As I was trying to discern what God wanted me to write about, I walked into my 16-year-old son's bedroom to discover a military calendar hanging on the wall. It highlighted young men and women in combat fatigues, fighter jets, an aircraft carrier battle group and plenty of American flags.
I knew from personal experience and deep soul-searching that hidden behind this calendar of military glitter was centuries of death and destruction. And as I removed this calendar, I knew exactly what God wanted me to write on.
Many years ago, as young man in my 20s, I found myself in the midst of U.S. military basic combat training at Fort Dix, New Jersey.
While firing my M16 weapon at lifelike pop-up targets, it occurred to me the Army was not training me to hit pop-up targets, but was training me to kill some poor guy like me in a far-off country who got caught up in the propaganda of his own country's war machine.
I came to realize this was all wrong. And I knew that, in my desire to imitate the nonviolent Jesus, I could kill no one.
I spoke to my drill sergeant about these deep anti-war feelings I had and my desire to apply for conscientious objector status. He urged me to wait until I completed basic training and apply for conscientious objector status when I arrived at Fort Benjamin Harrison, Indianapolis, for advanced individual training.
At Fort Harrison, I was being trained as a broadcaster for Armed Forces Radio in Germany. But that inviting future did not deter me. My broadcast instructors tried to convince me that the chances of my having to shoot someone from a radio station were extremely remote. And although they were technically correct, I knew my role as a military journalist and radio disc jockey would be to boost the morale of those who would be pulling the triggers and dropping the bombs. And I knew that I could have nothing to do with this unholy enterprise.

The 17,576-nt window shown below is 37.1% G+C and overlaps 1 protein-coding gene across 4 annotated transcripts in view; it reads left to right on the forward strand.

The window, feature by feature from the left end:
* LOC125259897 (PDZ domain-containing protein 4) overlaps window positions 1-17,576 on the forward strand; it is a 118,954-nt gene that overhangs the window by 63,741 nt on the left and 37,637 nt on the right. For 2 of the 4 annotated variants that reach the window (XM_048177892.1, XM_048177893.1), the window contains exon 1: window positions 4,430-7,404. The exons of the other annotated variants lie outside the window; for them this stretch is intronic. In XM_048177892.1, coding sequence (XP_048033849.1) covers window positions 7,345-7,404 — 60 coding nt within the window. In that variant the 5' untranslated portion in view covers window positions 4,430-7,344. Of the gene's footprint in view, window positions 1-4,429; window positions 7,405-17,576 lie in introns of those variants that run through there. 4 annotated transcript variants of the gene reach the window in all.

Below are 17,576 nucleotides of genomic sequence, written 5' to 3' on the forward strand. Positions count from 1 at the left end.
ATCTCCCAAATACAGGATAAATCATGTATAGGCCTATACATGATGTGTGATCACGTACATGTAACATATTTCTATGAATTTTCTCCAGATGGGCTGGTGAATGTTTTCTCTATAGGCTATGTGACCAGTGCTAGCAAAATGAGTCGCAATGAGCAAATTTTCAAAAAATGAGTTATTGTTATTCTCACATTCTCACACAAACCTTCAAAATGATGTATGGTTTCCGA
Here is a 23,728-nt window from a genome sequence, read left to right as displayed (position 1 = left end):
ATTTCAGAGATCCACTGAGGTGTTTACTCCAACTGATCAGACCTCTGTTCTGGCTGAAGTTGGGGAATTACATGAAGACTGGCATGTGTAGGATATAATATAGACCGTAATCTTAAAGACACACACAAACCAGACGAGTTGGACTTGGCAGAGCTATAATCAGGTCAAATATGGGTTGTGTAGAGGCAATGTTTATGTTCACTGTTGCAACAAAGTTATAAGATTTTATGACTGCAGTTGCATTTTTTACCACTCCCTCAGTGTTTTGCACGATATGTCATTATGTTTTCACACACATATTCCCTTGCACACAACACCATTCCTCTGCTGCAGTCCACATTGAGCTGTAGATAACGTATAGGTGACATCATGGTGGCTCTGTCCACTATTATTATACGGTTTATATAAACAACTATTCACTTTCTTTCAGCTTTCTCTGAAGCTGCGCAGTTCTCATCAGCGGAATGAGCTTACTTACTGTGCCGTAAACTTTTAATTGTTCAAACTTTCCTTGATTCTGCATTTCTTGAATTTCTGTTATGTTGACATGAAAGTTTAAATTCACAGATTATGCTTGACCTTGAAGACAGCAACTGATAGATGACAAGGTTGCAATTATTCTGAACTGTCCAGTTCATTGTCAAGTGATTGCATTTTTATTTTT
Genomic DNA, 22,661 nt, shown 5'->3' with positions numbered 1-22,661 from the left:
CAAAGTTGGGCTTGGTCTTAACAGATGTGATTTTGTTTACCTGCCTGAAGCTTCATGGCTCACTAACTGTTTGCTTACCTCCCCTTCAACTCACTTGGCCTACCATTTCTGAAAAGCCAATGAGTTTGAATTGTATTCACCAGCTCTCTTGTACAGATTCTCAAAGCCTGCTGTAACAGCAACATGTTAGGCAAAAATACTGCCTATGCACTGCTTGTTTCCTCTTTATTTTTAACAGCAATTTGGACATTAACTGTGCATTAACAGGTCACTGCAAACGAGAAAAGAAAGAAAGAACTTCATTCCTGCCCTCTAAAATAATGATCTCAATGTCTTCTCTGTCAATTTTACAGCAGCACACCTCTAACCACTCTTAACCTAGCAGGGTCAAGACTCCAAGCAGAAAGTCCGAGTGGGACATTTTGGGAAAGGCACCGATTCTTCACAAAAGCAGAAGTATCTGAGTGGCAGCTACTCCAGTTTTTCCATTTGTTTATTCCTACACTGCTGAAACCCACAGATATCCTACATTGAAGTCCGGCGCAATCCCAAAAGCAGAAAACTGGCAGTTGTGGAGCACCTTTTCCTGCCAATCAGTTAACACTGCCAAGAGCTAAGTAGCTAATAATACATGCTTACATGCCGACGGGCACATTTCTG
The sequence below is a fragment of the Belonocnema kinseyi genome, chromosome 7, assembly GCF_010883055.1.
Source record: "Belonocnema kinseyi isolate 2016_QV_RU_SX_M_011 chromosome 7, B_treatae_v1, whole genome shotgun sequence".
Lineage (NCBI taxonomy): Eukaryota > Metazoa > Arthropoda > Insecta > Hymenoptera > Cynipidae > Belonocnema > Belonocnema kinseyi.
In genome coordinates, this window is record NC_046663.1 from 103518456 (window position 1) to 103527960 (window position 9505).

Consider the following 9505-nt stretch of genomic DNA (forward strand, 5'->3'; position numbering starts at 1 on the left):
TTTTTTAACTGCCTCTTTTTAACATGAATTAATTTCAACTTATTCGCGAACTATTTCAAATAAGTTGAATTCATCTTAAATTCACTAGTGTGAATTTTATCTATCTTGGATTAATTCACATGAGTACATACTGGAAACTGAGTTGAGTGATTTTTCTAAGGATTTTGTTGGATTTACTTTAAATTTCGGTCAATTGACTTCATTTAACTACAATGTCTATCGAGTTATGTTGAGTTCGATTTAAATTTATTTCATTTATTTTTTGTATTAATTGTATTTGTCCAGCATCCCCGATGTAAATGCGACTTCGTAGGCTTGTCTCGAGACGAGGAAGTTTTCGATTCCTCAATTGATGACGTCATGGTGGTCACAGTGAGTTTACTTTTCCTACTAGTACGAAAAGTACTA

In my appeal for discharge as a conscientious objector, I had to write a research paper stating my position from the perspective of Catholic teaching on war.
Unfortunately, since the Catholic Church for the last 1,700 years has not been a totally traditional peace church — renouncing all war — like the Amish, Mennonites and Church of the Brethren, it made my case much more difficult. However, since total active nonviolence is at least a part of Catholic doctrine, as clearly exemplified by the first 300 years of its history, I was able to make my case.
After undergoing cross-examinations by a military officer and psychiatrist, being interviewed by three Army chaplains, and having my appeal go up and down the chain of command several times, it was finally ascertained that I was a sincere conscientious objector, and I was granted an honorable discharge.
My experience in appealing for conscientious objector status was relatively painless. But many Christians have suffered harsh prison sentences, like the Catholic American Ben Salmon. And some conscientious objectors have even been executed, like Austrian Blessed Franz Jägerstätter, rather than take the lives of others.
For a deeply inspiring testimony of nonviolent Christian witness and heroic conscientious objection in the early Catholic Church, read the authentic ancient Roman trial of St. Maximilian.
[Tony Magliano is an internationally syndicated social justice and peace columnist. He can be reached at firstname.lastname@example.org.]
Editor's note: Tony Magliano will be speaking at Old St. Patrick's Church in Chicago on Wednesday, July 19, 6:30-8 p.m. The theme of Tony's talk is "Advancing the Kingdom of God in the 21st Century."